When I was first diagnosed with bipolar depression I actually took it rather well. I was relieved to have an explanation and some sort of lifeline to get out of the hell I was going through. Between raising three children under five, a tween, working full time and being a partner, well damn…it’s enough to challenge anyone and so ’round about 2005 my brain had just had enough of “normal”. Fortunately this all happened in a safe way with friends surrounding me but it something was wrong so, it was off to a psych doc for me and they eventually figured it out and started me on a med regimen that helped. A lot.

I have spent years wondering if I really have bipolar disorder and it’s only recently that I was able to truly accept that regardless of the label, something was wrong. That and it seemed like the label sort of fit based on all the stuff my care circle was saying so…bipolar disorder it was! An anxiety disorder diagnosis is just a bonus! Now I just had to figure out what to do about it. I’d always been religious with my medications so that wasn’t an issue. But learning how to not only live but thrive with this condition became my primary focus. I read every book, page, and blog I could get my hands on.

You know what I learned? Most people don’t want to talk about it. Ever. Not even quietly in corners. Not even in comments on a Faceboook post. They don’t even want to “like” a mental illness related post. It makes them uncomfortable. As a society we just keep it secreted away and hope that perhaps if we don’t talk about it then it’s not real. Sort of like playing peek-a-boo with a small child, if I can’t see it then it doesn’t exist.

That pissed me off. A lot. How could something that affects over 5 million people (in the US alone) just be tucked away never to be spoken of? What was that going to do to help get funding for research or to normalize the issue? Nothing.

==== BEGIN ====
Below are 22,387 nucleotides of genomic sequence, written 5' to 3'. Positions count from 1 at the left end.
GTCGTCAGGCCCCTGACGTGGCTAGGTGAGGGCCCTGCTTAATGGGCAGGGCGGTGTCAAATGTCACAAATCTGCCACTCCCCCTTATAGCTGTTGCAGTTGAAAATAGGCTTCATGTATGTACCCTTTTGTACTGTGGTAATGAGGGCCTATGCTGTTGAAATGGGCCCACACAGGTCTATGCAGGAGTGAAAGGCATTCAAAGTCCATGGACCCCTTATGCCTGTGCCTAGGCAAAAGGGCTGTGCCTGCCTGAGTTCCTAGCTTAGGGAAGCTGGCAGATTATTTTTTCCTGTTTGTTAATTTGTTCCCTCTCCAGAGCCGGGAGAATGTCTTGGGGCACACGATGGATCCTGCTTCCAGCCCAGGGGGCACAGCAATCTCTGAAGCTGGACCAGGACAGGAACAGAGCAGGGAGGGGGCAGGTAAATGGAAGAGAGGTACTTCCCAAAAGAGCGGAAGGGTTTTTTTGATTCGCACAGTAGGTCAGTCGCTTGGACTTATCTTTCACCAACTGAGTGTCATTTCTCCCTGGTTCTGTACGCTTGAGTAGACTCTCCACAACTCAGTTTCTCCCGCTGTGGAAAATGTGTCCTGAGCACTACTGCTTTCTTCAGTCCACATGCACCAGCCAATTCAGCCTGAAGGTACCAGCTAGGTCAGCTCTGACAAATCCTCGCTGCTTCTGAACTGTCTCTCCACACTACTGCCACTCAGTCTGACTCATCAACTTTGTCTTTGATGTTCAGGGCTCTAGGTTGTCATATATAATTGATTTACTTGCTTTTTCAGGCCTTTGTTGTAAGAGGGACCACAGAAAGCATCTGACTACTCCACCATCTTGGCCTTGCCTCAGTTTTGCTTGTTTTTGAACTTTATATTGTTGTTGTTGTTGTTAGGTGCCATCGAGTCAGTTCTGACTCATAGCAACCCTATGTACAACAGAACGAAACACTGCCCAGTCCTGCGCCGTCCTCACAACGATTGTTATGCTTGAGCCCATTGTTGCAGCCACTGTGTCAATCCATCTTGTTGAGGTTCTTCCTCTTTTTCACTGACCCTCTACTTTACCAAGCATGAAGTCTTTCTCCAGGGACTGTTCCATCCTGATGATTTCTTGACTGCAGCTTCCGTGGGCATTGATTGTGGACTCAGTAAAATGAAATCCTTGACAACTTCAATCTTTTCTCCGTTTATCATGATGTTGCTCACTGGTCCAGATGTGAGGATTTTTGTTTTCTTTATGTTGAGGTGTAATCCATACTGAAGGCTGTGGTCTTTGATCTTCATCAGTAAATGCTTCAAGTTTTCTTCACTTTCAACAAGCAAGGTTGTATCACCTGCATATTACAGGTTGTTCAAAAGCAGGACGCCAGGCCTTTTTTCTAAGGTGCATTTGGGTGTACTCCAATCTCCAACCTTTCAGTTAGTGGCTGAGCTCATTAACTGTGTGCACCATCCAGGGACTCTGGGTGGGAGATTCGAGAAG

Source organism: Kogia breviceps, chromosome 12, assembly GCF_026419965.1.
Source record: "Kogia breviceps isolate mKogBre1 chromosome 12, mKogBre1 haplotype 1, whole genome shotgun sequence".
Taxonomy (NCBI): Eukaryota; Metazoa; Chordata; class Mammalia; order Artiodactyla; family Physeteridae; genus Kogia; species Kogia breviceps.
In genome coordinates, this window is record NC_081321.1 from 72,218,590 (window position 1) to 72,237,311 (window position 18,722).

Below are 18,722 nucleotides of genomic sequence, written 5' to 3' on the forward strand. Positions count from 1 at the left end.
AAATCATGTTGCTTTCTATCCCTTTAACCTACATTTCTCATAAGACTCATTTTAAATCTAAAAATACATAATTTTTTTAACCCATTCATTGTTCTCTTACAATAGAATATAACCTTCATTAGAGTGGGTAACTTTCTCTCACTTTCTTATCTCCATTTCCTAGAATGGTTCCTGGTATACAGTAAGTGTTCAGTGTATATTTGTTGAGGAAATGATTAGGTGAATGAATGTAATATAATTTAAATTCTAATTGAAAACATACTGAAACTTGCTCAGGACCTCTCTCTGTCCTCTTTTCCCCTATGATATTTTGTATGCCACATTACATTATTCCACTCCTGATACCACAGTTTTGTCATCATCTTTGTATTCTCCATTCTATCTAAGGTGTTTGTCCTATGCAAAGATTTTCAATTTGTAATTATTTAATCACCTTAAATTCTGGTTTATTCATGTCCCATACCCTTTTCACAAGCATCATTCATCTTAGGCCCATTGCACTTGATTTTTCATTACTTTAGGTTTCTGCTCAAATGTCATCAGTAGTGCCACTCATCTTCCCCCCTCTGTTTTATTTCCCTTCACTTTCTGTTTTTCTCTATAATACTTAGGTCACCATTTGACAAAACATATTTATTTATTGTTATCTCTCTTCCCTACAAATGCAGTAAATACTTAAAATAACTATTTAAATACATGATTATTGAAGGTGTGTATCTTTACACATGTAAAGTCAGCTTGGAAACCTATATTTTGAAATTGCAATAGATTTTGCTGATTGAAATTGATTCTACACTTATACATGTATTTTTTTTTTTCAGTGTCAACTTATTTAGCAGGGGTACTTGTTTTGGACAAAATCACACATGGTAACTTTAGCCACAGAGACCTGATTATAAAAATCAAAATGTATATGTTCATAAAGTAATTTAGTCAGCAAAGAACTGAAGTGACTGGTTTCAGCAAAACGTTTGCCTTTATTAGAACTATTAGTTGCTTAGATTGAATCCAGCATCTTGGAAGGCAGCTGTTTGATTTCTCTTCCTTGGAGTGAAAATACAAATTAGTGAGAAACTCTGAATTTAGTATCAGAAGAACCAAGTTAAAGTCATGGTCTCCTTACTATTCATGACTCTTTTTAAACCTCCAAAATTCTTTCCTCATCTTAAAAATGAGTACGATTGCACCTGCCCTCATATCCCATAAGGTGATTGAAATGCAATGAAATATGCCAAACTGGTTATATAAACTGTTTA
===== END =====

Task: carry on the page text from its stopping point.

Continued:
That’s where media (including this blog) comes in. See, when I get pissed I get active so I did just that. I made the very thoughful, difficult, and deeply personal decision to come out of the bipolar closet. Publicly. Not just to my friends, not just to my family, but to complete strangers. Via email, my local newspaper, my public Facebook profile, through my Twitter, and on my blog. Why? In the hope that someone, somewhere, will realize they are not alone. That there is at least one other person out there who understands and cares. Maybe someone who will see a bit of themselves in me. Yes, it could cost me friends, or a job, or other things I can’t think of yet but I have faith it will all work out. Besides, I don’t want any of those things if they can’t accept me as I am, completely. I already have all I need and anything else is icing on the cake.

Best of all, I learned today that my efforts have already made a difference in at least one person’s life and for that alone I am glad I’ve made the decisions I have.


3 thoughts on “This Bipolar Life: Coming Out

  1. I must talk about it, and to that end I created a “women with mood disorders” support group. So far it has been a wonderful experience!

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